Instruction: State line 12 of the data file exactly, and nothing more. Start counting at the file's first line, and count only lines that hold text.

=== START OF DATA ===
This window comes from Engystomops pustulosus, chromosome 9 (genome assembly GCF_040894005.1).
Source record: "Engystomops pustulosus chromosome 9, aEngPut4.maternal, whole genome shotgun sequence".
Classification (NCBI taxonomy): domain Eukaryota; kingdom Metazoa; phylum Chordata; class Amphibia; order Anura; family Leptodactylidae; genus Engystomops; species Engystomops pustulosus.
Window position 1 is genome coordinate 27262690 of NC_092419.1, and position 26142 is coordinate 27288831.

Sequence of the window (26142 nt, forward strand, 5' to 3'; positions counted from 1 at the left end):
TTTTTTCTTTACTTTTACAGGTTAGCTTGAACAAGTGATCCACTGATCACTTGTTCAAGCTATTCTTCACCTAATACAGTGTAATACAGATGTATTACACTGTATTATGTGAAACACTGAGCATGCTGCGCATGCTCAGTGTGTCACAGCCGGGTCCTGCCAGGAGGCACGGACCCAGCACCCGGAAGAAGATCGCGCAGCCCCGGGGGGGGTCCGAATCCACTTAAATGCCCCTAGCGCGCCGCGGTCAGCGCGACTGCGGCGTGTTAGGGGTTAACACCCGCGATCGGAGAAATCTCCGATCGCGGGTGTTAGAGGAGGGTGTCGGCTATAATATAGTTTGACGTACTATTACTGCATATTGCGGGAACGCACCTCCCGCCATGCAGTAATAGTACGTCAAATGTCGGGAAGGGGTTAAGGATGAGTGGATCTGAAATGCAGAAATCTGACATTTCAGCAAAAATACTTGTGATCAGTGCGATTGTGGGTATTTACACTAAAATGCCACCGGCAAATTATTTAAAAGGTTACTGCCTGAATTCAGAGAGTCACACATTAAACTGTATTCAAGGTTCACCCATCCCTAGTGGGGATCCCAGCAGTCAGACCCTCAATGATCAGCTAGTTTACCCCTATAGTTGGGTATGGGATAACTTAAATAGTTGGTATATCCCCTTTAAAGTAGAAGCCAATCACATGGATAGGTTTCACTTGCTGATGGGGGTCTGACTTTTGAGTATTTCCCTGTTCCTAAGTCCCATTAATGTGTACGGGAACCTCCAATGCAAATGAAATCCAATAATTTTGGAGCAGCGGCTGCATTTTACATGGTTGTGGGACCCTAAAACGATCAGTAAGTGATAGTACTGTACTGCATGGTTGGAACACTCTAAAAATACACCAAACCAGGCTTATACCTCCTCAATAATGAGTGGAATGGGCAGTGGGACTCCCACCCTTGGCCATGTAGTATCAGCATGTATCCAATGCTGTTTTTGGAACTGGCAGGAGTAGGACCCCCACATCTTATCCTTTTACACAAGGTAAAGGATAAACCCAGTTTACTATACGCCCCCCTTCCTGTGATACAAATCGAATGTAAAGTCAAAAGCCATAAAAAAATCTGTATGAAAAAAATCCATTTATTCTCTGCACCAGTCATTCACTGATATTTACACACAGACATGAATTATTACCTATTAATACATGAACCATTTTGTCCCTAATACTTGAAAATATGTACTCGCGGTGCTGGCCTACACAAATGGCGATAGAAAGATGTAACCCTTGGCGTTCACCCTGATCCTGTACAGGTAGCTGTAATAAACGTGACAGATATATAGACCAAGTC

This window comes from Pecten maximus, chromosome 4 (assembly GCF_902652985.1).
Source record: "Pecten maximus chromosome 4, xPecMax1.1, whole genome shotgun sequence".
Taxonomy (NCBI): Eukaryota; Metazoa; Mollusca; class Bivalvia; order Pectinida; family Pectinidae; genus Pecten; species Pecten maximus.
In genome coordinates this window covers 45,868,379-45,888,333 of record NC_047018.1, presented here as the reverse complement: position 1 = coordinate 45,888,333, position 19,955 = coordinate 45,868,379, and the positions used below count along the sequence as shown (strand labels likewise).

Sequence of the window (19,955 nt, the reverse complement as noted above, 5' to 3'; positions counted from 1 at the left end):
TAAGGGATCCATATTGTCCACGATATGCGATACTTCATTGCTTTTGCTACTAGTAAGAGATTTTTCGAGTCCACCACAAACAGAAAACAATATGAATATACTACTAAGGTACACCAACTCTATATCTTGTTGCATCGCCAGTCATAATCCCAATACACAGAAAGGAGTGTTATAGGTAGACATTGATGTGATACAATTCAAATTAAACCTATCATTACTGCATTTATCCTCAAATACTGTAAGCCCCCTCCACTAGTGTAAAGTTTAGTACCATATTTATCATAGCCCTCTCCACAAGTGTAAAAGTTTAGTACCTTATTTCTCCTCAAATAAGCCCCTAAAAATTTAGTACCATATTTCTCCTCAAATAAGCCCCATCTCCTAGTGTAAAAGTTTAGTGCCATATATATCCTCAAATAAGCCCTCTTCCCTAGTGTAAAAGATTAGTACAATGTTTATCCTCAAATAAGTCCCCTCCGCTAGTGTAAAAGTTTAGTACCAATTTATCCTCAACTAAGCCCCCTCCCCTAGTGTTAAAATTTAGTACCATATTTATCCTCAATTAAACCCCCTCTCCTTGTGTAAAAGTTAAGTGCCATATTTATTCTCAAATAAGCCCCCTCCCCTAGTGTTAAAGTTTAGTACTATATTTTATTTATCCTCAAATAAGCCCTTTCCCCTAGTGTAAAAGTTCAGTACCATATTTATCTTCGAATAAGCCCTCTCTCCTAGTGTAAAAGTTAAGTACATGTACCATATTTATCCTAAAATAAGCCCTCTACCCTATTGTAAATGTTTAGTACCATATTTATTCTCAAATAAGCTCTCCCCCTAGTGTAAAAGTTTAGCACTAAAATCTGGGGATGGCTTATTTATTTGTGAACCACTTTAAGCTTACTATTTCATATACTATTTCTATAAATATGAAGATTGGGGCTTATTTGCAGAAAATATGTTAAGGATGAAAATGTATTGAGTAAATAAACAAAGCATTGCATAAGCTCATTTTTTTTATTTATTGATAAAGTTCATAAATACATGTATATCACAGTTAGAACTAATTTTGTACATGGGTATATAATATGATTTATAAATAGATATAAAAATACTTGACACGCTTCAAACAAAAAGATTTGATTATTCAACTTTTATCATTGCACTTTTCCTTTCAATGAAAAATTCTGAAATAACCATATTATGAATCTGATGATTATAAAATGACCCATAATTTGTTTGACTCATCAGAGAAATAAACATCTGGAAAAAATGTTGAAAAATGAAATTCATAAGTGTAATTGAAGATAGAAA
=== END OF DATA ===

TAAGGGATCCATATTGTCCACGATATGCGATACTTCATTGCTTTTGCTACTAGTAAGAGATTTTTCGAGTCCACCACAAACAGAAAACAATATGAATATACTACTAAGGTACACCAACTCTATATCTTGTTGCATCGCCAGTCATAATCCCAATACACAGAAAGGAGTGTTATAGGTAGACATTGATGTGATACAATTCAAATTAAACCTATCATTACTGCATTTATCCTCAAATACTGTAAGCCCCCTCCACTAGTGTAAAGTTTAGTACCATATTTATCATAGCCCTCTCCACAAGTGTAAAAGTTTAGTACCTTATTTCTCCTCAAATAAGCCCCTAAAAATTTAGTACCATATTTCTCCTCAAATAAGCCCCATCTCCTAGTGTAAAAGTTTAGTGCCATATATATCCTCAAATAAGCCCTCTTCCCTAGTGTAAAAGATTAGTACAATGTTTATCCTCAAATAAGTCCCCTCCGCTAGTGTAAAAGTTTAGTACCAATTTATCCTCAACTAAGCCCCCTCCCCTAGTGTTAAAATTTAGTACCATATTTATCCTCAATTAAACCCCCTCTCCTTGTGTAAAAGTTAAGTGCCATATTTATTCTCAAATAAGCCCCCTCCCCTAGTGTTAAAGTTTAGTACTATATTTTATTTATCCTCAAATAAGCCCTTTCCCCTAGTGTAAAAGTTCAGTACCATATTTATCTTCGAATAAGCCCTCTCTCCTAGTGTAAAAGTTAAGTACATGTACCATATTTATCCTAAAATAAGCCCTCTACCCTATTGTAAATGTTTAGTACCATATTTATTCTCAAATAAGCTCTCCCCCTAGTGTAAAAGTTTAGCACTAAAATCTGGGGATGGCTTATTTATTTGTGAACCACTTTAAGCTTACTATTTCATATACTATTTCTATAAATATGAAGATTGGGGCTTATTTGCAGAAAATATGTTAAGGATGAAAATGTATTGAGTAAATAAACAAAGCATTGCATAAGCTCATTTTTTTTATTTATTGATAAAGTTCATAAATACATGTATATCACAGTTAGAACTAATTTTGTACATGGGTATATAATATGATTTATAAATAGATATAAAAATACTTGACACGCTTCAAACAAAAAGATTTGATTATTCAACTTTTATCATTGCACTTTTCCTTTCAATGAAAAATTCTGAAATAACCATATTATGAATCTGATGATTATAAAATGACCCATAATTTGTTTGACTCATCAGAGAAATAAACATCTGGAAAAAATGTTGAAAAATGAAATTCATAAGTGTAATTGAAGATAGAAA